According to Malkamuu Jaatee, (2016), changes to land use without consultation of traditional owners of the land – mainly by forceful displacement of indigenous peoples, can, in the long-term, result in the disappearance of human communities traditionally identified with that ancestral land. Both expansion of amorphous towns & cities, without meaningful integration of indigenous peoples and large-scale transfers of rural land to investors, are the major political strategies of the current government of Ethiopia under the Tigrayan People’s Liberation Front (TPLF) or the Ethiopian People’s Revolutionary Democratic Front (EPRDF) to achieve the target of the systematic eradication of rural communities living around cities and at vicinity of agro-industries, mainly in Oromia and Southern (Benishangul-Gumuz, Gambella and Omo) regions.

Conflicts arising from land grabbing have become very complex wars disturbing the daily lives of the oppressed peoples of Ethiopia, because the peoples are undemocratically represented by the regime. Moreover, Conflicts arising from land grabbing have become very complex wars disturbing the daily lives of the oppressed peoples of Ethiopia, because the peoples are undemocratically represented by the regime.

Conclusions 

  • Accordingly, the current land grabbing policy in Ethiopia will fuel conflict, create political instability, uproots the indigenous peoples and results in much more complicated food insecurity.
  • The impact of land grabbing in Ethiopia is manifested through interconnected factors that the regime has designed to sustain its military, political and economic powers in order to protect its brutal and savage governance system for the next quarter or half a century.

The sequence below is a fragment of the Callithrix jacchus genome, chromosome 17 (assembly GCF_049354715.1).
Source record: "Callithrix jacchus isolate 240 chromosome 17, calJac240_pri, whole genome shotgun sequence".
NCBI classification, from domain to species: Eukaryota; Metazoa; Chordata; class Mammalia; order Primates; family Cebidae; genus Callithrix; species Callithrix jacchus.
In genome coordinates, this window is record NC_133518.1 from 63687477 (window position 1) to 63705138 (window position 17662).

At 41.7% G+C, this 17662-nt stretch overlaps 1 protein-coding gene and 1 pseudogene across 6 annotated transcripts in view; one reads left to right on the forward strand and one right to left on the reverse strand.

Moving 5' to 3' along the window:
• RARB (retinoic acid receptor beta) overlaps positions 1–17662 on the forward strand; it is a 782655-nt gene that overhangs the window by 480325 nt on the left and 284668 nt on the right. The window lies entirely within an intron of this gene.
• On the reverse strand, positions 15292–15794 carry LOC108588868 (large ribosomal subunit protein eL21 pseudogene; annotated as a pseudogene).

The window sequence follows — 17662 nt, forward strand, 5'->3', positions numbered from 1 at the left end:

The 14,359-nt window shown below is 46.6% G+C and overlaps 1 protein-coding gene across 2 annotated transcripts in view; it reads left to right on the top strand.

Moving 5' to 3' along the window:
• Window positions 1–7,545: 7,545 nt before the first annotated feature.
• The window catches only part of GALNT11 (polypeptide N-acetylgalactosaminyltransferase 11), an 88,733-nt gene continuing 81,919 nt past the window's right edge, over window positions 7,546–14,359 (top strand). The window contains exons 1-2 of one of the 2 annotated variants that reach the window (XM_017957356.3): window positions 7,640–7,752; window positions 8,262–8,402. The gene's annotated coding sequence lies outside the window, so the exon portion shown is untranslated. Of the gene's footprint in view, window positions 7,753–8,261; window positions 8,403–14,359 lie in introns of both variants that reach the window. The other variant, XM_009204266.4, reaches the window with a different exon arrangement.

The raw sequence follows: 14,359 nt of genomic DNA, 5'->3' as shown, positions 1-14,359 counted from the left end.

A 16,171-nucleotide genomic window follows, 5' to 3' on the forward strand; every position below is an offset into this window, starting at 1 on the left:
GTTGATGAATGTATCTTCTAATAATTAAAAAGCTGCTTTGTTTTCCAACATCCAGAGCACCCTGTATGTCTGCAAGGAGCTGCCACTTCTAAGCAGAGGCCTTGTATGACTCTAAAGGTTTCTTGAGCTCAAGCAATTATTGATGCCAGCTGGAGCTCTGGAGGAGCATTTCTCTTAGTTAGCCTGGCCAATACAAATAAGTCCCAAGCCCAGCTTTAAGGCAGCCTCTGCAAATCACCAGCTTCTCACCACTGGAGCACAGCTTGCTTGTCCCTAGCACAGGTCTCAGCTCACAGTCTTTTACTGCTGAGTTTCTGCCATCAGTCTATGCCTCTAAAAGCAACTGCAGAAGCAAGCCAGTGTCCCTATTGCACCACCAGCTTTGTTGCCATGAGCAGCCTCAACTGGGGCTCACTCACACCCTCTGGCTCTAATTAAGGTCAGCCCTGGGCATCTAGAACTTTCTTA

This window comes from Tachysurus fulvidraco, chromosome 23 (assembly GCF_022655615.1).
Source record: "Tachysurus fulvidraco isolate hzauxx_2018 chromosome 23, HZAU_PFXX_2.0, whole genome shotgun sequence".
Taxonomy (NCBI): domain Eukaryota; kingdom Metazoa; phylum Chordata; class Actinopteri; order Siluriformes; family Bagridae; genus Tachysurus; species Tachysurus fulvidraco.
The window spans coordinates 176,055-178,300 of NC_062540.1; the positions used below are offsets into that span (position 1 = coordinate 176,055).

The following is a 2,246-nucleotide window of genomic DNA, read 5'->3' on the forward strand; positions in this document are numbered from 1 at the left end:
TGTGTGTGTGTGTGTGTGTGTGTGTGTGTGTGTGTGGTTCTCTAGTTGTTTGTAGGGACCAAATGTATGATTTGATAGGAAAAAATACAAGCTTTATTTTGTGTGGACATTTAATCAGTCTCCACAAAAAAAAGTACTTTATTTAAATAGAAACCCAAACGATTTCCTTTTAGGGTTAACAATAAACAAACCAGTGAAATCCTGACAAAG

• Analytical evaluation of effect of current land grabbing policy indicates destabilization of livelihood assets of rural communities in Oromia and Southern Ethiopia regions through these five factors: aggravation of poverty, increase of food insecurity, intensification of conflicts, degradation of ecosystem quality, and deterioration of human rights conditions.
  • It is high time for the international community to stand in unison against brutal regime of Ethiopia and uphold the right of the peoples to land ownership, which is exploited, left defenseless and currently running out of means to protect their rights. The land grabbers “investors” should understand the complicated reality they are involving in and need to calculate their risk on time before it is too late. Any land deal that has not been agreed to by the Ethiopian nations and nationalities will not be honored and will bring neither lasting peace, nor development in the country and for the investors as well.

“Better to die fighting for freedom then be a prisoner all the days of your life.”  ― Bob Marley